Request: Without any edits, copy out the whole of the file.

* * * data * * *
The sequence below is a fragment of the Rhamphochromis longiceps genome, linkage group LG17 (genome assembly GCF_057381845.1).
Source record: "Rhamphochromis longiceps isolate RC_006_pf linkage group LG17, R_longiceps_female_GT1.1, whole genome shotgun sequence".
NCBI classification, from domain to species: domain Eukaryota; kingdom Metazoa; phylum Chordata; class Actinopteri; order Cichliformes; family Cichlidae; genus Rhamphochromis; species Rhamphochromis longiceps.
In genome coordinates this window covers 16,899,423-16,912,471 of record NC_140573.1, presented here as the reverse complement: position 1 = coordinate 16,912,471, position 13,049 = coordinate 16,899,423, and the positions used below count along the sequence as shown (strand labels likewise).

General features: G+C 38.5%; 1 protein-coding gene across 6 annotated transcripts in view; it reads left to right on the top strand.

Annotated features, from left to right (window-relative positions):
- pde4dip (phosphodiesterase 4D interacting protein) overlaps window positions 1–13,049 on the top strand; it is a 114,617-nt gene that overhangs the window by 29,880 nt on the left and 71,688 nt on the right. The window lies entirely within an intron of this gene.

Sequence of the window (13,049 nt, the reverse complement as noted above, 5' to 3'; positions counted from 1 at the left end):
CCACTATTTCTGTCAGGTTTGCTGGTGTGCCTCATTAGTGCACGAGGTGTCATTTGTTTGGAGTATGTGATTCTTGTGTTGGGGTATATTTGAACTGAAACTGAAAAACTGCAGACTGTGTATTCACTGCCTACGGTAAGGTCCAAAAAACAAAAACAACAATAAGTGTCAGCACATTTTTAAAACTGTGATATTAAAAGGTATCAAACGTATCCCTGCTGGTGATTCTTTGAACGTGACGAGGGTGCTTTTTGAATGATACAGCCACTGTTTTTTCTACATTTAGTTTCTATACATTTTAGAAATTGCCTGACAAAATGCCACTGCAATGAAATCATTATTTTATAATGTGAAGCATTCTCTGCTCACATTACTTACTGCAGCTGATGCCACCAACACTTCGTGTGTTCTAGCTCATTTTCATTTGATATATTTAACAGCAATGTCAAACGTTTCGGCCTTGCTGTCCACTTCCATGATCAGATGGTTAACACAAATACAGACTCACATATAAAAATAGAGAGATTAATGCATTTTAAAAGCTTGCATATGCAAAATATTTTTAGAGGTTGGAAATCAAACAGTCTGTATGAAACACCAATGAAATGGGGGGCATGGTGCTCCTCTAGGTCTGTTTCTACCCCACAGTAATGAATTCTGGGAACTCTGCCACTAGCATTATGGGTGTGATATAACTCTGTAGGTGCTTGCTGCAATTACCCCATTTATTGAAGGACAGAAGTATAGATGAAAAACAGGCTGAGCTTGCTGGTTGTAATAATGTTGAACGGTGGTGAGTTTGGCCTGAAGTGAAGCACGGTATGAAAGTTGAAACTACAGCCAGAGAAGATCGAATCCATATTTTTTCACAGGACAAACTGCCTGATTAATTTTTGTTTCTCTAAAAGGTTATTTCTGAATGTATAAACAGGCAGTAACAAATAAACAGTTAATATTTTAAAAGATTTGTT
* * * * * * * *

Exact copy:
The sequence below is a fragment of the Rhamphochromis longiceps genome, linkage group LG17 (genome assembly GCF_057381845.1).
Source record: "Rhamphochromis longiceps isolate RC_006_pf linkage group LG17, R_longiceps_female_GT1.1, whole genome shotgun sequence".
NCBI classification, from domain to species: domain Eukaryota; kingdom Metazoa; phylum Chordata; class Actinopteri; order Cichliformes; family Cichlidae; genus Rhamphochromis; species Rhamphochromis longiceps.
In genome coordinates this window covers 16,899,423-16,912,471 of record NC_140573.1, presented here as the reverse complement: position 1 = coordinate 16,912,471, position 13,049 = coordinate 16,899,423, and the positions used below count along the sequence as shown (strand labels likewise).

General features: G+C 38.5%; 1 protein-coding gene across 6 annotated transcripts in view; it reads left to right on the top strand.

Annotated features, from left to right (window-relative positions):
- pde4dip (phosphodiesterase 4D interacting protein) overlaps window positions 1–13,049 on the top strand; it is a 114,617-nt gene that overhangs the window by 29,880 nt on the left and 71,688 nt on the right. The window lies entirely within an intron of this gene.

Sequence of the window (13,049 nt, the reverse complement as noted above, 5' to 3'; positions counted from 1 at the left end):
CCACTATTTCTGTCAGGTTTGCTGGTGTGCCTCATTAGTGCACGAGGTGTCATTTGTTTGGAGTATGTGATTCTTGTGTTGGGGTATATTTGAACTGAAACTGAAAAACTGCAGACTGTGTATTCACTGCCTACGGTAAGGTCCAAAAAACAAAAACAACAATAAGTGTCAGCACATTTTTAAAACTGTGATATTAAAAGGTATCAAACGTATCCCTGCTGGTGATTCTTTGAACGTGACGAGGGTGCTTTTTGAATGATACAGCCACTGTTTTTTCTACATTTAGTTTCTATACATTTTAGAAATTGCCTGACAAAATGCCACTGCAATGAAATCATTATTTTATAATGTGAAGCATTCTCTGCTCACATTACTTACTGCAGCTGATGCCACCAACACTTCGTGTGTTCTAGCTCATTTTCATTTGATATATTTAACAGCAATGTCAAACGTTTCGGCCTTGCTGTCCACTTCCATGATCAGATGGTTAACACAAATACAGACTCACATATAAAAATAGAGAGATTAATGCATTTTAAAAGCTTGCATATGCAAAATATTTTTAGAGGTTGGAAATCAAACAGTCTGTATGAAACACCAATGAAATGGGGGGCATGGTGCTCCTCTAGGTCTGTTTCTACCCCACAGTAATGAATTCTGGGAACTCTGCCACTAGCATTATGGGTGTGATATAACTCTGTAGGTGCTTGCTGCAATTACCCCATTTATTGAAGGACAGAAGTATAGATGAAAAACAGGCTGAGCTTGCTGGTTGTAATAATGTTGAACGGTGGTGAGTTTGGCCTGAAGTGAAGCACGGTATGAAAGTTGAAACTACAGCCAGAGAAGATCGAATCCATATTTTTTCACAGGACAAACTGCCTGATTAATTTTTGTTTCTCTAAAAGGTTATTTCTGAATGTATAAACAGGCAGTAACAAATAAACAGTTAATATTTTAAAAGATTTGTT